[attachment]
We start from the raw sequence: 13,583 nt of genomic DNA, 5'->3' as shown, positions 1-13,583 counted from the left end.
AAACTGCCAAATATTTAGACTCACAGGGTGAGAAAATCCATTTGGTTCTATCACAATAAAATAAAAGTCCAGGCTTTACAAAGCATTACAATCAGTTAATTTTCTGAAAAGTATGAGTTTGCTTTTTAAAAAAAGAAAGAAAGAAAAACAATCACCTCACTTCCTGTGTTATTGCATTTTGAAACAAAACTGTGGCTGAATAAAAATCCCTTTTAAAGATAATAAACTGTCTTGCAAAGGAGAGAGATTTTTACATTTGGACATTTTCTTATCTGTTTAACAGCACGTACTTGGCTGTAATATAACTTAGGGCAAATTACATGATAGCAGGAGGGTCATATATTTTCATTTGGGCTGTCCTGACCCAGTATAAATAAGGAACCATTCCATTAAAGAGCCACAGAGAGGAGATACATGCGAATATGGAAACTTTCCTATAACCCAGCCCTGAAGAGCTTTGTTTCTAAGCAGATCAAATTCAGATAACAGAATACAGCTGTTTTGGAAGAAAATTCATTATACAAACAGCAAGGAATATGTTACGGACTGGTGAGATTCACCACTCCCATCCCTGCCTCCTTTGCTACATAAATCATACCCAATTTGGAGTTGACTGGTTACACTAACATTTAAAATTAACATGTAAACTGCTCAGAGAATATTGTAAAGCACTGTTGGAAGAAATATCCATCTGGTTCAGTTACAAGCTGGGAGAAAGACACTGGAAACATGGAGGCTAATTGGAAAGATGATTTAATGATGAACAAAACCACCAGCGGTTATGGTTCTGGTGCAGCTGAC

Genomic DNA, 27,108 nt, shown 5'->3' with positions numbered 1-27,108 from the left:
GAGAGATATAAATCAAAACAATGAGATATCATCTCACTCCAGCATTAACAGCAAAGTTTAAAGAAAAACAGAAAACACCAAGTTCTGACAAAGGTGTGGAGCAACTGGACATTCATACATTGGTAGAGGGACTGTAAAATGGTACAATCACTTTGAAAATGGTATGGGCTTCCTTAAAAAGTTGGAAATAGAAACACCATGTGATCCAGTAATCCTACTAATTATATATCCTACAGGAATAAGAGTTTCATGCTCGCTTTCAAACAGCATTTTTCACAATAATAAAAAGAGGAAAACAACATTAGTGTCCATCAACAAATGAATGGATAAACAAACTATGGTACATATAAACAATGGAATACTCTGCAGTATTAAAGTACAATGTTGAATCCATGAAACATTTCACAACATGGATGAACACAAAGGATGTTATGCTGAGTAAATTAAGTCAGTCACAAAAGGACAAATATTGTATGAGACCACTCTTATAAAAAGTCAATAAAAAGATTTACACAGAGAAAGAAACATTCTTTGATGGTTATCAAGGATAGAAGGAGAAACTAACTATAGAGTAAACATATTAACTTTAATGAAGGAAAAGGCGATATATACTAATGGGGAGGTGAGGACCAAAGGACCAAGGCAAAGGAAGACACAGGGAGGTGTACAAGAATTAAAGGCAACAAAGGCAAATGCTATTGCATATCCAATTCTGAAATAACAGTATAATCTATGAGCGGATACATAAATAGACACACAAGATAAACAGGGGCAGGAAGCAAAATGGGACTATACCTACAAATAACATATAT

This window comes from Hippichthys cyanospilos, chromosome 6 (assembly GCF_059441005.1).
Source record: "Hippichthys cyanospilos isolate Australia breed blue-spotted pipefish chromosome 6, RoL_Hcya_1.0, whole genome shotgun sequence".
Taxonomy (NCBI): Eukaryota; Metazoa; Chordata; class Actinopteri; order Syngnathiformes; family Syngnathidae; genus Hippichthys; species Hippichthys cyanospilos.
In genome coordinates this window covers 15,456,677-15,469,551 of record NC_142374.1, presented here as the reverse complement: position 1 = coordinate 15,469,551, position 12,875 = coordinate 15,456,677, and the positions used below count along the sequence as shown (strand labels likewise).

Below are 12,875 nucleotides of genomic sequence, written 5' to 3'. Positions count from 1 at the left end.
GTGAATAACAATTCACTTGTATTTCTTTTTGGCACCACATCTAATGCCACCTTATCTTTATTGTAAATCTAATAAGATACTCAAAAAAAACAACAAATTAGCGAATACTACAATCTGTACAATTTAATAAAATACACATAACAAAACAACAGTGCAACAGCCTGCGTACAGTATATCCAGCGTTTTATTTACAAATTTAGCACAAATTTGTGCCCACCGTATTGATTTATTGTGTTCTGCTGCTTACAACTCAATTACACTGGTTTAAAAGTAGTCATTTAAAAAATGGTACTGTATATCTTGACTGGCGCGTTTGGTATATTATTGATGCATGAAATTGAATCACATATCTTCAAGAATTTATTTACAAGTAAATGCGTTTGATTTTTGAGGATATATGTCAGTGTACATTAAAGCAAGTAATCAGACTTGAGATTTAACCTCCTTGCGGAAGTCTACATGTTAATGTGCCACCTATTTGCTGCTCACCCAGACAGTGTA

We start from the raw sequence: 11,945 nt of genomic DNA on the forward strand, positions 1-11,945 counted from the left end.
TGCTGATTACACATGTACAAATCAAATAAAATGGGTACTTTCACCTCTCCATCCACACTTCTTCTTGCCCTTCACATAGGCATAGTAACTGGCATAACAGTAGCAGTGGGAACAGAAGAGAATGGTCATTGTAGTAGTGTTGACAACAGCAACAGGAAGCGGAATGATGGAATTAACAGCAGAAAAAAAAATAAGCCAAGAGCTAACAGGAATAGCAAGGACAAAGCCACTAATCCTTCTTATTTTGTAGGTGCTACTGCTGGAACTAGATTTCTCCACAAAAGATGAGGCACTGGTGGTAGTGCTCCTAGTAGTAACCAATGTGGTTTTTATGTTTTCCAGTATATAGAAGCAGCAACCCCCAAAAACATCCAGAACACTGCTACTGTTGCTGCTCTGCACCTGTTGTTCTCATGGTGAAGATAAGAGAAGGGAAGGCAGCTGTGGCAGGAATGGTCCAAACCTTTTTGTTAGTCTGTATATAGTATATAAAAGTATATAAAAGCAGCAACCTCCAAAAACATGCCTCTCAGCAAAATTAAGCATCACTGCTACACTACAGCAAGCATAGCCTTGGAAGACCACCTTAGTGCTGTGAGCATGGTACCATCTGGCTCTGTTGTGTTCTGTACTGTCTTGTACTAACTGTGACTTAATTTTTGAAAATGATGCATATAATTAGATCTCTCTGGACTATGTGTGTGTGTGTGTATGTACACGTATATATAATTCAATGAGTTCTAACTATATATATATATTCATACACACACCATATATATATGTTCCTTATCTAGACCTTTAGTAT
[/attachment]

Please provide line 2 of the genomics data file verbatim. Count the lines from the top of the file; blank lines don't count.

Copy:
AAACTGCCAAATATTTAGACTCACAGGGTGAGAAAATCCATTTGGTTCTATCACAATAAAATAAAAGTCCAGGCTTTACAAAGCATTACAATCAGTTAATTTTCTGAAAAGTATGAGTTTGCTTTTTAAAAAAAGAAAGAAAGAAAAACAATCACCTCACTTCCTGTGTTATTGCATTTTGAAACAAAACTGTGGCTGAATAAAAATCCCTTTTAAAGATAATAAACTGTCTTGCAAAGGAGAGAGATTTTTACATTTGGACATTTTCTTATCTGTTTAACAGCACGTACTTGGCTGTAATATAACTTAGGGCAAATTACATGATAGCAGGAGGGTCATATATTTTCATTTGGGCTGTCCTGACCCAGTATAAATAAGGAACCATTCCATTAAAGAGCCACAGAGAGGAGATACATGCGAATATGGAAACTTTCCTATAACCCAGCCCTGAAGAGCTTTGTTTCTAAGCAGATCAAATTCAGATAACAGAATACAGCTGTTTTGGAAGAAAATTCATTATACAAACAGCAAGGAATATGTTACGGACTGGTGAGATTCACCACTCCCATCCCTGCCTCCTTTGCTACATAAATCATACCCAATTTGGAGTTGACTGGTTACACTAACATTTAAAATTAACATGTAAACTGCTCAGAGAATATTGTAAAGCACTGTTGGAAGAAATATCCATCTGGTTCAGTTACAAGCTGGGAGAAAGACACTGGAAACATGGAGGCTAATTGGAAAGATGATTTAATGATGAACAAAACCACCAGCGGTTATGGTTCTGGTGCAGCTGAC